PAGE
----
- Share this article on Facebook
- Share this article on Twitter
- Share this article on Email
- Show additional share options
- Share this article on Print
- Share this article on Comment
- Share this article on Whatsapp
- Share this article on Linkedin
- Share this article on Reddit
- Share this article on Pinit
- Share this article on Tumblr
The ongoing story of John McAfee, the inventor of the McAfee anti-virus, is getting the big-screen treatment.
Warner Bros has picked up the rights to Wired magazine article John McAfee’s Last Stand written by Joshua Davis, The Hollywood Reporter has confirmed. The filmmakers behind the studio’s Crazy, Stupid, Love, John Requa and Glenn Ficarra, will adapt the article.
Requa and Ficarra will write, direct and produce. Also producing are Wired publisher Conde Nast Entertainment and Davis.
McAfee was an anti-virus pioneer — his name is still on the popular computer protection software – who at one point was worth $100 million. In the fall of 2012, he went on the lam in Belize, where he was living, after police officials sought to question him in connection with the murder of an American expatriate neighbor.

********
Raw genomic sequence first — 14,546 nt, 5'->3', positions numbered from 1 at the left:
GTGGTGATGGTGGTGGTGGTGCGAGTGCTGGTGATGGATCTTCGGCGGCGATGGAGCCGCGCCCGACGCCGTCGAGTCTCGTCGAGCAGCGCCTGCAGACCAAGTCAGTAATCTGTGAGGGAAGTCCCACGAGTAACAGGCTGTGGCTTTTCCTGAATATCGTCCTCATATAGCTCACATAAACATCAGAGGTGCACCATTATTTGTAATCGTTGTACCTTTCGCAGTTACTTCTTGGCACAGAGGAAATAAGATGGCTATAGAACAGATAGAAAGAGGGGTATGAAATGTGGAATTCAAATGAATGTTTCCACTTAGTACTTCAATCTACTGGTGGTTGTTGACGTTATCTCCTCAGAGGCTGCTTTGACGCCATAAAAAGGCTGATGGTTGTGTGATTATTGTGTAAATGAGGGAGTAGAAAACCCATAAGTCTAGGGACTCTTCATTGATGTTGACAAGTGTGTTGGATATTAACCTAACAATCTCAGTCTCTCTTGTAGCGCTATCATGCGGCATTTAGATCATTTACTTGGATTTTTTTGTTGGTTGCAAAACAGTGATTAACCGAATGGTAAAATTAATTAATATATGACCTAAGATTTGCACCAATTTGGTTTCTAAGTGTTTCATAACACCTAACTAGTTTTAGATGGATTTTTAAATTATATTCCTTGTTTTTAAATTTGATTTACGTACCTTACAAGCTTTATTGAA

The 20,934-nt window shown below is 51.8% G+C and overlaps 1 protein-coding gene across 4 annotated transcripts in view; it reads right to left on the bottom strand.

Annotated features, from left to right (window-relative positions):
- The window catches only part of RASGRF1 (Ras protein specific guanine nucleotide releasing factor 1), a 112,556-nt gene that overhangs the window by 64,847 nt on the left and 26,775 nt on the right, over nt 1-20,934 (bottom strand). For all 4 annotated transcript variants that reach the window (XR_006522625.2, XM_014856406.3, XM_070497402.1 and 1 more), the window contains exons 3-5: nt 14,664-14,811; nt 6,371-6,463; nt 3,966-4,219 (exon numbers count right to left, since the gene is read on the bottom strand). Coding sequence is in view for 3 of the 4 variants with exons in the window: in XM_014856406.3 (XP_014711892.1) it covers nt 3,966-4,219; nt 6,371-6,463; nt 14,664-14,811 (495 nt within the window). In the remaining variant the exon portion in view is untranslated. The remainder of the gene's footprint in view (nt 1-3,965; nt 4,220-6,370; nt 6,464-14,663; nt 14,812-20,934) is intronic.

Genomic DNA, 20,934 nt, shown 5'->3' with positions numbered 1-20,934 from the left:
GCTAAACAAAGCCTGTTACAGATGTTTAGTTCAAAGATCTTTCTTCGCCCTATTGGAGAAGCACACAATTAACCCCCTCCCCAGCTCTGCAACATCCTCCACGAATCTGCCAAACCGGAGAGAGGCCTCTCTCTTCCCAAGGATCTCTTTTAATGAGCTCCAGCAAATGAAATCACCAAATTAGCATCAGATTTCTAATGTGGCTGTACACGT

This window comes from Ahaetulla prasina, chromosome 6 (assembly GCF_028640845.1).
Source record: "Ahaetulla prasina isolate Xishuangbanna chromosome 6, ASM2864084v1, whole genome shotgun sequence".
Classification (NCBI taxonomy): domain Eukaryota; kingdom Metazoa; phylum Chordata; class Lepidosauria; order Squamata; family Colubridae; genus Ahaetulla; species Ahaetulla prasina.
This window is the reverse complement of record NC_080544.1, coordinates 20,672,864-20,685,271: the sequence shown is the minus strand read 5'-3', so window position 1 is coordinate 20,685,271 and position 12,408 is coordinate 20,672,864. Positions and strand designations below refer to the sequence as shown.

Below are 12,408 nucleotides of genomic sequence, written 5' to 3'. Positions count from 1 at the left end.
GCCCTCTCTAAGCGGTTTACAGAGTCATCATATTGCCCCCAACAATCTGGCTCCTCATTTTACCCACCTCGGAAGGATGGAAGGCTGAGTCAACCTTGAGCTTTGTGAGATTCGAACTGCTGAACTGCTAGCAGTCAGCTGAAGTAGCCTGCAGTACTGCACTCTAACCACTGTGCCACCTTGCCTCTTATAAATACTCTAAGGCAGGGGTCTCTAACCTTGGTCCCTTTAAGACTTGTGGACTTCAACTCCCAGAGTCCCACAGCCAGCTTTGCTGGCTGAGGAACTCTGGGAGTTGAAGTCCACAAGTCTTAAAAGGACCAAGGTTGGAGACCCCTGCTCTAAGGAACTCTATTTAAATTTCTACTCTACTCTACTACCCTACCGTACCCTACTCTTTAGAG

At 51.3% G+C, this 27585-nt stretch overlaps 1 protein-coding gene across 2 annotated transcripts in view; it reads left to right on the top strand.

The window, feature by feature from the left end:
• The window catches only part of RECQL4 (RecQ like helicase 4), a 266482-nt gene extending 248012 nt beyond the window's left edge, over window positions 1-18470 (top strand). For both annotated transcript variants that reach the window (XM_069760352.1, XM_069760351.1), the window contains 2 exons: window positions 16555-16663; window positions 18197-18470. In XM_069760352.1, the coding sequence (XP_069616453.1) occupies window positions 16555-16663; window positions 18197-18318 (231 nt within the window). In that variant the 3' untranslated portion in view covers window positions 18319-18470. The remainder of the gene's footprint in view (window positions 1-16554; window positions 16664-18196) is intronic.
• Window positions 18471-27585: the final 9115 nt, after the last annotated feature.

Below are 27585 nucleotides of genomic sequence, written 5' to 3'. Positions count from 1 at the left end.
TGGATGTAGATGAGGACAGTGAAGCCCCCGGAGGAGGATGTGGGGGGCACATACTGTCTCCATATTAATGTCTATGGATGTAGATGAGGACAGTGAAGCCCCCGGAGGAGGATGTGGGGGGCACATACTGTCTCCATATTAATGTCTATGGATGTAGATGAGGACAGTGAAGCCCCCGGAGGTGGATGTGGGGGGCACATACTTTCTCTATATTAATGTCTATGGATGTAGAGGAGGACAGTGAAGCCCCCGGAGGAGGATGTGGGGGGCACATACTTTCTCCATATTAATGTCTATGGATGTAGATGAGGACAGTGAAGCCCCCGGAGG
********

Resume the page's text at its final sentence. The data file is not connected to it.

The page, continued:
McAfee said in interviews he believed the police were trying to kill him. In a blog post earlier this month, he wrote the Belize was training Lebanese terrorists in a bizarre partnership with Hezbollah.
He was found in Guatemala and, after a series of bizarre events, including him faking a heart attack, was deported to the U.S. McAfee was never charged with a crime and has since surfaced in Portland where, according to the Willamette Week, he will live while he collaborates with artist Chad Essley on a graphic novel about his life.
Requa and Ficarra have a predisposition for off beat tales that blend many tones. In addition to Crazy, Stupid, Love, the duo wrote Bad Santa and wrote and directed I Love you Phillip Morris. They are now working on Focus, a heist project with Kristen Stewart attached.
Sign up for THR news straight to your inbox every day
The Green Knight
Sir Anthony Hopkins